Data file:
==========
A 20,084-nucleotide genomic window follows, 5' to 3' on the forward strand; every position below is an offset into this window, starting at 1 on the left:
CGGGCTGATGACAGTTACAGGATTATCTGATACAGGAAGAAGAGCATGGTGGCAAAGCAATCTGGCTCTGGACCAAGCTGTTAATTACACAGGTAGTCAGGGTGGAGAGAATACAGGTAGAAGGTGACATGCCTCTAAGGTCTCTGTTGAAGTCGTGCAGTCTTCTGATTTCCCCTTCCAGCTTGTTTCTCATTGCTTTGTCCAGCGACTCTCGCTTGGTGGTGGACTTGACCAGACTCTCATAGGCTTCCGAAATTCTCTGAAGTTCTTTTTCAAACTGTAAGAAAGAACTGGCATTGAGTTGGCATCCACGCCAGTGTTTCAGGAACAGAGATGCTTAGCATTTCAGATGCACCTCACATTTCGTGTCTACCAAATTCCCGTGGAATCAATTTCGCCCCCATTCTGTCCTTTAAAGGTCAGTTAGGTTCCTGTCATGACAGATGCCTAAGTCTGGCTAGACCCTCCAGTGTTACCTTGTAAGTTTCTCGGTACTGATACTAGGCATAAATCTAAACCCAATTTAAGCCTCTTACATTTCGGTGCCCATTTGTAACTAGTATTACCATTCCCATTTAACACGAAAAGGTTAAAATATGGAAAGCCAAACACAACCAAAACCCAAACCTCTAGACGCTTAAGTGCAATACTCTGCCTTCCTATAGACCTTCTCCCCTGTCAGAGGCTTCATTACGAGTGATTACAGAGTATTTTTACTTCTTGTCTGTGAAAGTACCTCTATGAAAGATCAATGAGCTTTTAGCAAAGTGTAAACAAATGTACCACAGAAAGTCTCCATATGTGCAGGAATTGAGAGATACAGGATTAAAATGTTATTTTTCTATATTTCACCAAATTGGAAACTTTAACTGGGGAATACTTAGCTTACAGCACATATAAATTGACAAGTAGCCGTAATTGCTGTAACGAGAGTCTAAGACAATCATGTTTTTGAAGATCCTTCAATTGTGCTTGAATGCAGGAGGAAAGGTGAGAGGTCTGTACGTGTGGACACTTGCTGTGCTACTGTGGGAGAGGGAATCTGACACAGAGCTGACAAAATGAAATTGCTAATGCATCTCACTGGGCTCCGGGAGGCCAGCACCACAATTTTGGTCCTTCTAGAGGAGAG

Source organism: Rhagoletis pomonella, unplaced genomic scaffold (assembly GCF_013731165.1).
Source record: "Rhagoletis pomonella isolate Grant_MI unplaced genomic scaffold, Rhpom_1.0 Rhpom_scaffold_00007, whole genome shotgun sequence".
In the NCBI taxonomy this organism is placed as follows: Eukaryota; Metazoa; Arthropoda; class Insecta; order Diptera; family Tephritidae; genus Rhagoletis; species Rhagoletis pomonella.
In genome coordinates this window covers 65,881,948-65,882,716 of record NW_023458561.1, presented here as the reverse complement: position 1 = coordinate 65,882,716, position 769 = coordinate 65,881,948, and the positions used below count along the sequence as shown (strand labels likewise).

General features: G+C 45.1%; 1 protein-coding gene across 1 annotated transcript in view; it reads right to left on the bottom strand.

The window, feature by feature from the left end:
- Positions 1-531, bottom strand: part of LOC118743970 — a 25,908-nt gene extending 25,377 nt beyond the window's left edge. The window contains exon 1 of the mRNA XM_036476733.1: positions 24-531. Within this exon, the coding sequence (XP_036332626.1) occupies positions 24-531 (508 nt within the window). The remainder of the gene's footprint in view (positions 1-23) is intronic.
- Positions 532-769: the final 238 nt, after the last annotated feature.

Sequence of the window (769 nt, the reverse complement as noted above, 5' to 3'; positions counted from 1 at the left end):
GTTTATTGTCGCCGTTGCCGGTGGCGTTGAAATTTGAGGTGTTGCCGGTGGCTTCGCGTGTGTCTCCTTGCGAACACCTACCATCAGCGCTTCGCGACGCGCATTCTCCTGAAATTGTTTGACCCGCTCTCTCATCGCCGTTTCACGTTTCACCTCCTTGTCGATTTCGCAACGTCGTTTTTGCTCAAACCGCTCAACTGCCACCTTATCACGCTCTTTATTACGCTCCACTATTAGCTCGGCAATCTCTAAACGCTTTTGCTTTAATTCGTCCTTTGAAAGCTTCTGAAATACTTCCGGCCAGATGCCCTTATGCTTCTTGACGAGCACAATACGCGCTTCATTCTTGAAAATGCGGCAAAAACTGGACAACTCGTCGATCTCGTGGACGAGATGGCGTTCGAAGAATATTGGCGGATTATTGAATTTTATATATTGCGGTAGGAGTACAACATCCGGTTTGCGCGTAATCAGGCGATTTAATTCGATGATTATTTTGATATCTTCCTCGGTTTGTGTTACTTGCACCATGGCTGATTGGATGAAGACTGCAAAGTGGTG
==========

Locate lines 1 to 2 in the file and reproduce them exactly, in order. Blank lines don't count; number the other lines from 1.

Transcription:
A 20,084-nucleotide genomic window follows, 5' to 3' on the forward strand; every position below is an offset into this window, starting at 1 on the left:
CGGGCTGATGACAGTTACAGGATTATCTGATACAGGAAGAAGAGCATGGTGGCAAAGCAATCTGGCTCTGGACCAAGCTGTTAATTACACAGGTAGTCAGGGTGGAGAGAATACAGGTAGAAGGTGACATGCCTCTAAGGTCTCTGTTGAAGTCGTGCAGTCTTCTGATTTCCCCTTCCAGCTTGTTTCTCATTGCTTTGTCCAGCGACTCTCGCTTGGTGGTGGACTTGACCAGACTCTCATAGGCTTCCGAAATTCTCTGAAGTTCTTTTTCAAACTGTAAGAAAGAACTGGCATTGAGTTGGCATCCACGCCAGTGTTTCAGGAACAGAGATGCTTAGCATTTCAGATGCACCTCACATTTCGTGTCTACCAAATTCCCGTGGAATCAATTTCGCCCCCATTCTGTCCTTTAAAGGTCAGTTAGGTTCCTGTCATGACAGATGCCTAAGTCTGGCTAGACCCTCCAGTGTTACCTTGTAAGTTTCTCGGTACTGATACTAGGCATAAATCTAAACCCAATTTAAGCCTCTTACATTTCGGTGCCCATTTGTAACTAGTATTACCATTCCCATTTAACACGAAAAGGTTAAAATATGGAAAGCCAAACACAACCAAAACCCAAACCTCTAGACGCTTAAGTGCAATACTCTGCCTTCCTATAGACCTTCTCCCCTGTCAGAGGCTTCATTACGAGTGATTACAGAGTATTTTTACTTCTTGTCTGTGAAAGTACCTCTATGAAAGATCAATGAGCTTTTAGCAAAGTGTAAACAAATGTACCACAGAAAGTCTCCATATGTGCAGGAATTGAGAGATACAGGATTAAAATGTTATTTTTCTATATTTCACCAAATTGGAAACTTTAACTGGGGAATACTTAGCTTACAGCACATATAAATTGACAAGTAGCCGTAATTGCTGTAACGAGAGTCTAAGACAATCATGTTTTTGAAGATCCTTCAATTGTGCTTGAATGCAGGAGGAAAGGTGAGAGGTCTGTACGTGTGGACACTTGCTGTGCTACTGTGGGAGAGGGAATCTGACACAGAGCTGACAAAATGAAATTGCTAATGCATCTCACTGGGCTCCGGGAGGCCAGCACCACAATTTTGGTCCTTCTAGAGGAGAG